Olbermann, Beck and O'Reilly go on offense over Giffords shooting, leaving an important point unexplored
As the reaction from political pundits to the Arizona shooting of Congresswoman Gabrielle Giffords and 19 others played out predictably across party lines Monday night, an important idea was lost in the sauce.
Even as the nation grieves over such a senseless tragedy, it seems possible to note that the shooting wasn't necessarily sparked by specific political excess, while inspiring us all to tone down violent political rhetoric, anyway .
Instead, much of the discussion among the media's leading opinionators seemed divided between liberals criticizing conservative excess and conservatives seeing the criticism as an attempt to vilify their entire perspective.
On Fox News, the order of the day was pushing back against criticism of violent, gun-focused conservative rhetoric and the aggressive argument culture embodied in their top shows. The day before, Fox News anchor Megyn Kelly had confronted Arizona sheriff Clarence Dupnik for his comments that “atmosphere of hatred and bigotry” had contributed to the events; the channel spent much of Monday running a story by James Rosen challenging the notion that such rhetoric could be connected to the shooting.
Later, Fox News stars Glenn Beck and Bill O'Reilly pushed back hard. O'Reilly decried "the exploitation of the murders by political zealots. Only moments after Congresswoman Giffords was shot, some far left loons began to spew their hatred," he opined in his show's opening Talking Points Memo segment. Criticizing a New York Times editorial that blamed conservative rhetoric for the rise in death threats against elected officials, O'Reilly decried it as an attempt to lay blame for the shooting at conservatives feet.
In an interview with rap impresario Russell Simmons (?!), Fox News president Roger Ailes said such criticism was "just a bullshit way to use the death of a little girl to get Fox News in an argument....I told all of our guys, shut up, tone it down, make your argument intellectually. You don’t have to do it with bombast. I hope the other side does that."
What other side he means, given the Fox News is supposed to be "fair and balanced," I'm not sure.
Beck opened his Monday show saying he was going on "offense," defending fellow conservative Sarah Palin from those who criticized her habit of describing political conflict using terms from hunting and shooting -- right down a series of rifle sight cross hairs placed on a map of politicians' districts, including Giffords. The host listed past attacks by people who seemed to have liberal sympathies, while overlooking people who had committed similar crimes citing conservative political points.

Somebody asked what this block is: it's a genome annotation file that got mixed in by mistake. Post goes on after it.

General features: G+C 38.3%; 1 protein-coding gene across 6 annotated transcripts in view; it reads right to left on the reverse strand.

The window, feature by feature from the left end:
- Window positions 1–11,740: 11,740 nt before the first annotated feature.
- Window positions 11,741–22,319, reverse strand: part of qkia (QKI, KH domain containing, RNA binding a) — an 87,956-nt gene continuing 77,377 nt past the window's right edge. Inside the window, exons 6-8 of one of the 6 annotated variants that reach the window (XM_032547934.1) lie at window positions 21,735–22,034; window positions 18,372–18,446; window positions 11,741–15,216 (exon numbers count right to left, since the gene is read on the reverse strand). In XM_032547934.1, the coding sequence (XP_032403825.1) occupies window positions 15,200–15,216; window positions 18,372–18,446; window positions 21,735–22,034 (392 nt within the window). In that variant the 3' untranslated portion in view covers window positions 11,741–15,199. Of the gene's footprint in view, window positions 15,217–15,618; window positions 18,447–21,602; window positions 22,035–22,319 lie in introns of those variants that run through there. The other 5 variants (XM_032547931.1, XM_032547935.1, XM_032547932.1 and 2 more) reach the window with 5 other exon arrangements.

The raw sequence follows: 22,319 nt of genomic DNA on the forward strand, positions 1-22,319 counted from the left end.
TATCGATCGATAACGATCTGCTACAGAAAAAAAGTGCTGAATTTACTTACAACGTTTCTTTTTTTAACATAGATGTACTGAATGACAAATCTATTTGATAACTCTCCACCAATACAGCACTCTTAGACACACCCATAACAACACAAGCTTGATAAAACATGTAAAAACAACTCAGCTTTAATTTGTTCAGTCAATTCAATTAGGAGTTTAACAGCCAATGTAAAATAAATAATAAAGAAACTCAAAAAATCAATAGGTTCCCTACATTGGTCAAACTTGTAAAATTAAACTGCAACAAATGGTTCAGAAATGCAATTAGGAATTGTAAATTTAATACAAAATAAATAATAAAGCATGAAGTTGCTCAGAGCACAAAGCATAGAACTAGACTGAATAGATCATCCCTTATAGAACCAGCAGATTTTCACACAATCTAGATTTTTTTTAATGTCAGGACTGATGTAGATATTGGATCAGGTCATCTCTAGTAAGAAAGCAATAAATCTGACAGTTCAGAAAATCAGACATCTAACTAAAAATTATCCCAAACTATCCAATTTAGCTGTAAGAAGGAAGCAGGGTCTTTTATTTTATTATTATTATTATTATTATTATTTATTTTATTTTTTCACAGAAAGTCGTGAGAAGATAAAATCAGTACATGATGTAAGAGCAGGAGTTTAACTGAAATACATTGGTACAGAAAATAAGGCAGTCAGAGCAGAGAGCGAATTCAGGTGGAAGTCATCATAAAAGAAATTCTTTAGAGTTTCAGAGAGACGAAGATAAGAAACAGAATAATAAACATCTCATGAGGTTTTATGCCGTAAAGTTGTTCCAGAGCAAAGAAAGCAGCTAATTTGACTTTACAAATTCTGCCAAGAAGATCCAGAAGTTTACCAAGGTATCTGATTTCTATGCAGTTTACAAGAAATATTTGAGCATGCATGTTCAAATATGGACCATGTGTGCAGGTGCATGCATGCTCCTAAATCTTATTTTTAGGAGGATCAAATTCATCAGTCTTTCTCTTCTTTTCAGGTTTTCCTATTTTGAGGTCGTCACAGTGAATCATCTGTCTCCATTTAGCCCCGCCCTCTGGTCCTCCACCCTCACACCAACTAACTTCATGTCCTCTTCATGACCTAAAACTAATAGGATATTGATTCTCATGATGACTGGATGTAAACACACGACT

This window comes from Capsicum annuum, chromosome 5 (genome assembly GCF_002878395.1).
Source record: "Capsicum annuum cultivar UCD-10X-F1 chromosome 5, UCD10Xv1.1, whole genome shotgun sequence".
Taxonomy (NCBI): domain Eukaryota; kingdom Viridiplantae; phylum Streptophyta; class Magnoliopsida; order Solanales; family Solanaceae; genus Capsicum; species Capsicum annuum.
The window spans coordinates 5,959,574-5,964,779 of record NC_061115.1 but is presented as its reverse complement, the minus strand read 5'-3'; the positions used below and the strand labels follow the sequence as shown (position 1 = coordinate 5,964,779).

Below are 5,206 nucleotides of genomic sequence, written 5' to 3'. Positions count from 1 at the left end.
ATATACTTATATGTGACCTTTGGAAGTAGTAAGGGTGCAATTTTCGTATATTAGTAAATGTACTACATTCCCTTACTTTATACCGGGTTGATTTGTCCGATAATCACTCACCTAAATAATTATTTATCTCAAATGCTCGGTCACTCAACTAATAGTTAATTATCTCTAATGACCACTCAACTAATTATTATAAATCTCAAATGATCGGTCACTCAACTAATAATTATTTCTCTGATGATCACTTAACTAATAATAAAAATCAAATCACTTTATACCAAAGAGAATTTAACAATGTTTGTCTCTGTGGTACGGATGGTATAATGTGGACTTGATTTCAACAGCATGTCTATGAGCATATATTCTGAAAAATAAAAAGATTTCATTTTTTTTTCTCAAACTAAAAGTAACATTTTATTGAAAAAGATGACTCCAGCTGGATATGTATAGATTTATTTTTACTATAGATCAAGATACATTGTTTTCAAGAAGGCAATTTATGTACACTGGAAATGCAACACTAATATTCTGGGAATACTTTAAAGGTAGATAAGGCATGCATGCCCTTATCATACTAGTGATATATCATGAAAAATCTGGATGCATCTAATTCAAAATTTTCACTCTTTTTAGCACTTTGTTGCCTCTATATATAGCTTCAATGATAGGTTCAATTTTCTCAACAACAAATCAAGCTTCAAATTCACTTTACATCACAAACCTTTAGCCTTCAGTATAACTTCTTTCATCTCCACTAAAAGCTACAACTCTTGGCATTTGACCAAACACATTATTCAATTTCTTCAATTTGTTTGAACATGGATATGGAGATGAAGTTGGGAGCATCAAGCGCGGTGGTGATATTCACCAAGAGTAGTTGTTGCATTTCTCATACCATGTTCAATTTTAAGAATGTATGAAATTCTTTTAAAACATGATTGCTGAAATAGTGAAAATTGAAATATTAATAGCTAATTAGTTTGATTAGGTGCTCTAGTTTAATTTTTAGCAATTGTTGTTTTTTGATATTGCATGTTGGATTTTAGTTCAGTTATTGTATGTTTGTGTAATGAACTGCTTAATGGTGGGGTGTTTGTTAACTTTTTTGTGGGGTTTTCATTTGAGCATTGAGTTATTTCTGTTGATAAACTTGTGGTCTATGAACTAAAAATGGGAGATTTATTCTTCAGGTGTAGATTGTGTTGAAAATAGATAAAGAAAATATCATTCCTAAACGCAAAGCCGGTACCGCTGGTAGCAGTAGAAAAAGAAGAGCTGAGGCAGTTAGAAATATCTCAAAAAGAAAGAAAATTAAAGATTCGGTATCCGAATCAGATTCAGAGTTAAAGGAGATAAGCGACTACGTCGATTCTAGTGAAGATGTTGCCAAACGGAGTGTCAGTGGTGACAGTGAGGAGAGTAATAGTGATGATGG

On his radio show earlier that day, Beck talked of writing Palin over the issue, urging her to increase her personal security ("an attempt on you could bring down the Republic," he said) before reading an excerpt from her response email: "I hate violence. I hate war. Our children will not have peace if politicos just capitalize on this to succeed in portraying anyone as inciting terror and violence."
On MSNBC, in a TV space located politically on the other side of the world, host Keith Olbermann announced he was going to retitle his segment "Worst Persons in the World," because some people "think I literally mean the worst persons in the world. There is potential danger in that, so the name has got to go." Promising he'll have a new version of the segment later this week or next week, Olbermann later echoed his call for all pundits to tone down their rhetoric before dissecting how conservatives have pushed back against such notions.
It took comic Jon Stewart to strike the most conciliatory tone of the night, stressing two ideas which seem lost in the heat of politically opposed media outlets struggling to score points on each other: connecting the Giffords shooting to extreme rhetoric is unwise, but the current political climate is still toxic and needs to change.
Comparing blaming rhetoric for the shooting to blaming heavy metal music for suicides, Stewart proposed more civil discourse as a way to separate the crackpots from the conventional ideologues. He also noted: "It would be really nice if the ramblings of crazy people didn't in any way resemble how we actually talk to each other on teevee."
Nice try Stewart. But we all know the media/opinion complex can't hold two different thoughts at the same time.
Click below for longer clips of some of the stuff.
|The Daily Show With Jon Stewart||Mon - Thurs 11p / 10c|
|Arizona Shootings Reaction|